Foster Youth Education
Many foster youth have high educational aspirations - 84 percent of 17-year old foster youth want to earn a college degree or higher. But instability and trauma interfere with children’s learning, leading to early and persistent achievement gaps. For example, 75 percent of foster youth read below grade-level in third grade, a critical benchmark for future academic success, compared to 55 percent of all students. These trends continue through high school and beyond: only 45 percent of California foster youth finish high school on time, compared to 79 percent of all California kids. Foster youth are also less likely to attend college than their peers and more likely to drop out, with only two to nine percent of the state’s foster youth earning a bachelor’s degree.
Foster youth move frequently. Almost two-thirds change schools seven times or more while in care, a trend associated with lower graduation rates.
Behaviors stemming from untreated trauma histories are linked to high rates of suspensions and expulsions. Nationally, 67 percent of foster youth have been suspended at least once, and students who are suspended are five times more likely to drop out of school.
The Local Control Funding Formula (LCFF) targets these issues by granting districts extra funding to address this achievement gap. Despite the tremendous promise offered by the new school finance law, early implementation of the LCFF hasn’t yet resulted in a significant improvement in targeted supports and services for foster youth.
Pro-Kid® Policy Agenda
California should provide foster youth with the targeted supports and services they need to succeed in school and prepare for college and career. The state should ensure that the new school finance system benefits foster youth as intended.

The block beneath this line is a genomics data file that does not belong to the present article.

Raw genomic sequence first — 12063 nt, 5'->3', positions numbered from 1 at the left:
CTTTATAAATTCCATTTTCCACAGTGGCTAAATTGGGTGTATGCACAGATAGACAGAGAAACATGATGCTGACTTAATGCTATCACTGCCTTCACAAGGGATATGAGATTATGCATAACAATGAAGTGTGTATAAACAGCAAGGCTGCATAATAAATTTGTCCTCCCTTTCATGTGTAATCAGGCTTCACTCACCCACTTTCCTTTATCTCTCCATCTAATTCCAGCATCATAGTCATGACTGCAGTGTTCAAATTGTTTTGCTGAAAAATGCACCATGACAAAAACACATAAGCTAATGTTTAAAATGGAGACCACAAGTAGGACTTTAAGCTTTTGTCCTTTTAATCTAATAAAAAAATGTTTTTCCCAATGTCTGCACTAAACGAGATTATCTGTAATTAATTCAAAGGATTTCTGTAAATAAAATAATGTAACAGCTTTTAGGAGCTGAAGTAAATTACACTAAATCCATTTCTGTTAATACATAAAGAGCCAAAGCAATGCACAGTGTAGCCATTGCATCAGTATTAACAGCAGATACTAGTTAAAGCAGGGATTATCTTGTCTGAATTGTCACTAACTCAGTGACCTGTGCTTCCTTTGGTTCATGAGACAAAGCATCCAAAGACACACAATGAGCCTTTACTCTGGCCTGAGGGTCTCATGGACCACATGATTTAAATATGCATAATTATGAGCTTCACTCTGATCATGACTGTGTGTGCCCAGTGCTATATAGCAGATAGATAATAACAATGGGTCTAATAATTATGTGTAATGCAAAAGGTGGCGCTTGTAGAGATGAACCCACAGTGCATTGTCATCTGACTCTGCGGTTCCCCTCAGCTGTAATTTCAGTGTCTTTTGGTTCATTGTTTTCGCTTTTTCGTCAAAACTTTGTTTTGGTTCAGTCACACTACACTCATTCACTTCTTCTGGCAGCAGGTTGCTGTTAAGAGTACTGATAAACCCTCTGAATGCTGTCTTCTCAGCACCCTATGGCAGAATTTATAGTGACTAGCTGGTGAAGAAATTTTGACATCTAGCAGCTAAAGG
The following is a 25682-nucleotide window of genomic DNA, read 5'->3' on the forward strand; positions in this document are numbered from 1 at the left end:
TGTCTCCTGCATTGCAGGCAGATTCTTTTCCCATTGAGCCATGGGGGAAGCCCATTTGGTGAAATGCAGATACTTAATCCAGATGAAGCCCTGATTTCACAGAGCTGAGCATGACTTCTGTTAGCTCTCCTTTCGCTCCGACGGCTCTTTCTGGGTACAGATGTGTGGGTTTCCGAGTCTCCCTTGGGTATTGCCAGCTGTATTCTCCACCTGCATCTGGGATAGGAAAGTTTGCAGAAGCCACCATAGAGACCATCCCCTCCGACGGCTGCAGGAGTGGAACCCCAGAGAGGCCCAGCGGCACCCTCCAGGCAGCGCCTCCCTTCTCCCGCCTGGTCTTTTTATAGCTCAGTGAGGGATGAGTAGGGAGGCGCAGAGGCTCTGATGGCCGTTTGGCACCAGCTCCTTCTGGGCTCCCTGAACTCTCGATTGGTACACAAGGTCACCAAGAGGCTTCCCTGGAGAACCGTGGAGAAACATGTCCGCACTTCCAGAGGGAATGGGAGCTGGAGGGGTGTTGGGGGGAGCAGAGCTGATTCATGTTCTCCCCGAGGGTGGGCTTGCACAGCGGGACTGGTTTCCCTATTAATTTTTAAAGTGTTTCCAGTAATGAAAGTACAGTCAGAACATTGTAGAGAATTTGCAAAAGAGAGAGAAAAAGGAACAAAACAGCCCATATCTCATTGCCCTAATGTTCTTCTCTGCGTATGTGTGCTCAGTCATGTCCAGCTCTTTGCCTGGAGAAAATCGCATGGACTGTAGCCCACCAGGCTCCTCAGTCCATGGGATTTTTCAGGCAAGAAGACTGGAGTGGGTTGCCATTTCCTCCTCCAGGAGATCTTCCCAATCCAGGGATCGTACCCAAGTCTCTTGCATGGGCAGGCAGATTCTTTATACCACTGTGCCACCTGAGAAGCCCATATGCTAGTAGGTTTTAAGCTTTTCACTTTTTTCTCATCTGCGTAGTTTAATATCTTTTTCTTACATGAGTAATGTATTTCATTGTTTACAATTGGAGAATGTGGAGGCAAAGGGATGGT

The state has taken critical first steps to reducing barriers to foster youth’s educational success. Under the new school finance law, districts must report on foster youth’s educational outcomes and actively work to improve them. To help achieve this, the California Department of Education and the California Department of Social Services have recently begun sharing data on foster youth. To increase college graduation rates among current and former foster youth, a recent state law expands the Extended Opportunities Programs and Services program. The program provides enrollment assistance, educational planning, tutoring and educational services and limited financial assistance, creating more support for foster youth students on college campuses. Still, too few California foster youth are getting the education they need to succeed in life.